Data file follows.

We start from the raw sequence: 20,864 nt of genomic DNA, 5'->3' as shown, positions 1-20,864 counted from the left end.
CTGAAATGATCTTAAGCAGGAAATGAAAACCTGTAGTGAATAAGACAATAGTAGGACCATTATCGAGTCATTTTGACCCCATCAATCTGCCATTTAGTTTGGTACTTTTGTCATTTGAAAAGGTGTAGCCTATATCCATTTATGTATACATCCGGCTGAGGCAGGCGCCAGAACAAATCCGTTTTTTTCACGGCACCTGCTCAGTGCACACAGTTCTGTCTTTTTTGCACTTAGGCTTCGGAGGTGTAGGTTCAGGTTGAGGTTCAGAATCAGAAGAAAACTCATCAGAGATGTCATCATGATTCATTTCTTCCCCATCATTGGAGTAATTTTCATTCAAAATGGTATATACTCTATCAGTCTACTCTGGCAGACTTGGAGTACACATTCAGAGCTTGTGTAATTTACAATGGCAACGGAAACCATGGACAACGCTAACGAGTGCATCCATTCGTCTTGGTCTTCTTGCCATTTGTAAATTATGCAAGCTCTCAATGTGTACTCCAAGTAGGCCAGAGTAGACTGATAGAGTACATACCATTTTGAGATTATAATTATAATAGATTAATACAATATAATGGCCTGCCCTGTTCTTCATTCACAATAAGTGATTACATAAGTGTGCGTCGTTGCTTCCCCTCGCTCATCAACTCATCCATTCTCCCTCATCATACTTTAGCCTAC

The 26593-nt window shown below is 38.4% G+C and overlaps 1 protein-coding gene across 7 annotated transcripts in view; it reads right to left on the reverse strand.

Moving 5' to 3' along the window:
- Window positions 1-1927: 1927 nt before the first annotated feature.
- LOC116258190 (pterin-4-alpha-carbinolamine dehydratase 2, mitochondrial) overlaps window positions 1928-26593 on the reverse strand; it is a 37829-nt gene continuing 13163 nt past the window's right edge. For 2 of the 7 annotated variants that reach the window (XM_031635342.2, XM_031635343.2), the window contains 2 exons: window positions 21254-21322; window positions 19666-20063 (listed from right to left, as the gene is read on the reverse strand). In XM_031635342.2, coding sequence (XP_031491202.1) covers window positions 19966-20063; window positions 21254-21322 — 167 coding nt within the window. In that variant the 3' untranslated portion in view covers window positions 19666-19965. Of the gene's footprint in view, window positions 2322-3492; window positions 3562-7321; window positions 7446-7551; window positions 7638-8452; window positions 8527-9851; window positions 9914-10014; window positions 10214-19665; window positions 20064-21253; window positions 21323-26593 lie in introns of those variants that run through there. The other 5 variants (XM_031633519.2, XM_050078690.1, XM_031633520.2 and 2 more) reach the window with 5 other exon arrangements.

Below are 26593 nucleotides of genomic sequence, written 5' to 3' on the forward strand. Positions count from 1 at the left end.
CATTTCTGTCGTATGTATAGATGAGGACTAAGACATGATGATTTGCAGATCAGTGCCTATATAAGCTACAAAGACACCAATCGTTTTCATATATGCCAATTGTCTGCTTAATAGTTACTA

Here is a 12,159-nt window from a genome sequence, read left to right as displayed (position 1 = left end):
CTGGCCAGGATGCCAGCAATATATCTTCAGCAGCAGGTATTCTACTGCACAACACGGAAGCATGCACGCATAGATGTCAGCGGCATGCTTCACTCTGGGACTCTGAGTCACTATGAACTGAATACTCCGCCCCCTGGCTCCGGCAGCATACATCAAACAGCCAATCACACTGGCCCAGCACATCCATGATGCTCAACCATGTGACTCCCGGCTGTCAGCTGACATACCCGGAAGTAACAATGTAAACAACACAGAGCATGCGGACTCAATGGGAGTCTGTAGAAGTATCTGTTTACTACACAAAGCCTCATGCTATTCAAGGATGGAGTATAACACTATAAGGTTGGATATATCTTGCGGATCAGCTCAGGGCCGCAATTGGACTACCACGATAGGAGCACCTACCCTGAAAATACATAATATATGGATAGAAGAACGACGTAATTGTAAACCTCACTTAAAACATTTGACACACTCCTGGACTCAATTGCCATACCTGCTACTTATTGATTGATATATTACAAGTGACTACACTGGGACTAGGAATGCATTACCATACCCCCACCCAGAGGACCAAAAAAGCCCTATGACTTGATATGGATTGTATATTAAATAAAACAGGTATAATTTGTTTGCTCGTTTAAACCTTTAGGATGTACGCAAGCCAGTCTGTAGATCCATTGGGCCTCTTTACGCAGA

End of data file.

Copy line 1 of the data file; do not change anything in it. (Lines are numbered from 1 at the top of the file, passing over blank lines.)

We start from the raw sequence: 20,864 nt of genomic DNA, 5'->3' as shown, positions 1-20,864 counted from the left end.